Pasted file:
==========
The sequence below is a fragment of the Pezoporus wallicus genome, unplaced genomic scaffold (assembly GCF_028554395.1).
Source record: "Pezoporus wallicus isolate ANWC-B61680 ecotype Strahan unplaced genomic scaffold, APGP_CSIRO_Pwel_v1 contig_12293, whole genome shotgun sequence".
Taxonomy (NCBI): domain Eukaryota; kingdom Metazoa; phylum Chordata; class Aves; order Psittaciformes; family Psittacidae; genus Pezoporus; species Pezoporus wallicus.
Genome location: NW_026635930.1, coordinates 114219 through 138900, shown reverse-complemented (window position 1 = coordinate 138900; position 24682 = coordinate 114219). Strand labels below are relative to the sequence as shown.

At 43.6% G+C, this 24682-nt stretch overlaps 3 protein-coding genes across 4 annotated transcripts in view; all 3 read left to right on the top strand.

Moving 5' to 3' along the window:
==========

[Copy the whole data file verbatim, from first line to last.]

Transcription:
The sequence below is a fragment of the Pezoporus wallicus genome, unplaced genomic scaffold (assembly GCF_028554395.1).
Source record: "Pezoporus wallicus isolate ANWC-B61680 ecotype Strahan unplaced genomic scaffold, APGP_CSIRO_Pwel_v1 contig_12293, whole genome shotgun sequence".
Taxonomy (NCBI): domain Eukaryota; kingdom Metazoa; phylum Chordata; class Aves; order Psittaciformes; family Psittacidae; genus Pezoporus; species Pezoporus wallicus.
Genome location: NW_026635930.1, coordinates 114219 through 138900, shown reverse-complemented (window position 1 = coordinate 138900; position 24682 = coordinate 114219). Strand labels below are relative to the sequence as shown.

At 43.6% G+C, this 24682-nt stretch overlaps 3 protein-coding genes across 4 annotated transcripts in view; all 3 read left to right on the top strand.

Moving 5' to 3' along the window: